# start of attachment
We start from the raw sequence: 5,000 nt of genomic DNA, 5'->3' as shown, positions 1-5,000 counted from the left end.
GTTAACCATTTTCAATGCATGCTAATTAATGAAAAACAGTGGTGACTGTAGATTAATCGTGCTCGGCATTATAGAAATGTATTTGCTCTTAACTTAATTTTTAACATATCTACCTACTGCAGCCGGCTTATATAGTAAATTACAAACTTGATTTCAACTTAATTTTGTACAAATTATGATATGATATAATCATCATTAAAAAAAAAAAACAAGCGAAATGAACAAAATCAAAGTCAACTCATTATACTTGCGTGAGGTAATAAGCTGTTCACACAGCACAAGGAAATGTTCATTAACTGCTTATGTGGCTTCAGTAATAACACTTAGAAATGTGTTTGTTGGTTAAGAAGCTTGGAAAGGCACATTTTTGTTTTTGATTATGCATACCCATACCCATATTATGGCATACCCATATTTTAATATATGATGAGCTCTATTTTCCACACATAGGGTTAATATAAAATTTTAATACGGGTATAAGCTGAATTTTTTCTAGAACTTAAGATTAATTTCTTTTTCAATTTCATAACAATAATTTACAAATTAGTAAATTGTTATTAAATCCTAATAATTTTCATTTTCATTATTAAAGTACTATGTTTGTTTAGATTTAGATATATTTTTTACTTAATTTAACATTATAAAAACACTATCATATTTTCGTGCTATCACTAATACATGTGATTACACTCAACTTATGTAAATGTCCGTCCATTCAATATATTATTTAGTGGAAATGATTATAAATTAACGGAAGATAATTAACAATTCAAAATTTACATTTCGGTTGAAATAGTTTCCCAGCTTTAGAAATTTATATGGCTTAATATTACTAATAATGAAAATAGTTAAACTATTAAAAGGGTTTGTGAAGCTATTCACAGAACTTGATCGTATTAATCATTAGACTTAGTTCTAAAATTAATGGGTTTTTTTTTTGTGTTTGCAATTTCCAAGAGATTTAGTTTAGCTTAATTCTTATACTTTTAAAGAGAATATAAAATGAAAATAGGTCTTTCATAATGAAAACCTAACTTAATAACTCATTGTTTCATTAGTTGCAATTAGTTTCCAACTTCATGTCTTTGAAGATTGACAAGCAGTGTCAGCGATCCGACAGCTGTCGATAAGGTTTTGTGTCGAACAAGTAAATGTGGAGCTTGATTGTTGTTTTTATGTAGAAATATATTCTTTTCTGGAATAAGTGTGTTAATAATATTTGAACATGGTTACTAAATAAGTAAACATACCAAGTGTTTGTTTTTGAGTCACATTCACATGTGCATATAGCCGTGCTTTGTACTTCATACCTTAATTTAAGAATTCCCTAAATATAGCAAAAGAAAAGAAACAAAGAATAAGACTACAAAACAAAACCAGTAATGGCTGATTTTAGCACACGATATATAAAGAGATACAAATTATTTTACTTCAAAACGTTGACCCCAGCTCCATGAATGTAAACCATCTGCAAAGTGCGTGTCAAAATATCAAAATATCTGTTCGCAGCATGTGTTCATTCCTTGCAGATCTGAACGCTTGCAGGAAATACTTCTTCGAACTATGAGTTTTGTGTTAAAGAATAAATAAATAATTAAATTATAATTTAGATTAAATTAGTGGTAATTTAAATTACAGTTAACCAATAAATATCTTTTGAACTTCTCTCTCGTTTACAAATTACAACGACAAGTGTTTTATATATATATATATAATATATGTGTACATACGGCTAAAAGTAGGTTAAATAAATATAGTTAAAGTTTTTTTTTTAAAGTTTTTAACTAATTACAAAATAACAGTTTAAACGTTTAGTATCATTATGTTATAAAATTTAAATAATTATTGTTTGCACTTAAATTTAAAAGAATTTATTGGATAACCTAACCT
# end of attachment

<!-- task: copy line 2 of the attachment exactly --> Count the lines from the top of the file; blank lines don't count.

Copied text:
GTTAACCATTTTCAATGCATGCTAATTAATGAAAAACAGTGGTGACTGTAGATTAATCGTGCTCGGCATTATAGAAATGTATTTGCTCTTAACTTAATTTTTAACATATCTACCTACTGCAGCCGGCTTATATAGTAAATTACAAACTTGATTTCAACTTAATTTTGTACAAATTATGATATGATATAATCATCATTAAAAAAAAAAAACAAGCGAAATGAACAAAATCAAAGTCAACTCATTATACTTGCGTGAGGTAATAAGCTGTTCACACAGCACAAGGAAATGTTCATTAACTGCTTATGTGGCTTCAGTAATAACACTTAGAAATGTGTTTGTTGGTTAAGAAGCTTGGAAAGGCACATTTTTGTTTTTGATTATGCATACCCATACCCATATTATGGCATACCCATATTTTAATATATGATGAGCTCTATTTTCCACACATAGGGTTAATATAAAATTTTAATACGGGTATAAGCTGAATTTTTTCTAGAACTTAAGATTAATTTCTTTTTCAATTTCATAACAATAATTTACAAATTAGTAAATTGTTATTAAATCCTAATAATTTTCATTTTCATTATTAAAGTACTATGTTTGTTTAGATTTAGATATATTTTTTACTTAATTTAACATTATAAAAACACTATCATATTTTCGTGCTATCACTAATACATGTGATTACACTCAACTTATGTAAATGTCCGTCCATTCAATATATTATTTAGTGGAAATGATTATAAATTAACGGAAGATAATTAACAATTCAAAATTTACATTTCGGTTGAAATAGTTTCCCAGCTTTAGAAATTTATATGGCTTAATATTACTAATAATGAAAATAGTTAAACTATTAAAAGGGTTTGTGAAGCTATTCACAGAACTTGATCGTATTAATCATTAGACTTAGTTCTAAAATTAATGGGTTTTTTTTTTGTGTTTGCAATTTCCAAGAGATTTAGTTTAGCTTAATTCTTATACTTTTAAAGAGAATATAAAATGAAAATAGGTCTTTCATAATGAAAACCTAACTTAATAACTCATTGTTTCATTAGTTGCAATTAGTTTCCAACTTCATGTCTTTGAAGATTGACAAGCAGTGTCAGCGATCCGACAGCTGTCGATAAGGTTTTGTGTCGAACAAGTAAATGTGGAGCTTGATTGTTGTTTTTATGTAGAAATATATTCTTTTCTGGAATAAGTGTGTTAATAATATTTGAACATGGTTACTAAATAAGTAAACATACCAAGTGTTTGTTTTTGAGTCACATTCACATGTGCATATAGCCGTGCTTTGTACTTCATACCTTAATTTAAGAATTCCCTAAATATAGCAAAAGAAAAGAAACAAAGAATAAGACTACAAAACAAAACCAGTAATGGCTGATTTTAGCACACGATATATAAAGAGATACAAATTATTTTACTTCAAAACGTTGACCCCAGCTCCATGAATGTAAACCATCTGCAAAGTGCGTGTCAAAATATCAAAATATCTGTTCGCAGCATGTGTTCATTCCTTGCAGATCTGAACGCTTGCAGGAAATACTTCTTCGAACTATGAGTTTTGTGTTAAAGAATAAATAAATAATTAAATTATAATTTAGATTAAATTAGTGGTAATTTAAATTACAGTTAACCAATAAATATCTTTTGAACTTCTCTCTCGTTTACAAATTACAACGACAAGTGTTTTATATATATATATATAATATATGTGTACATACGGCTAAAAGTAGGTTAAATAAATATAGTTAAAGTTTTTTTTTTAAAGTTTTTAACTAATTACAAAATAACAGTTTAAACGTTTAGTATCATTATGTTATAAAATTTAAATAATTATTGTTTGCACTTAAATTTAAAAGAATTTATTGGATAACCTAACCT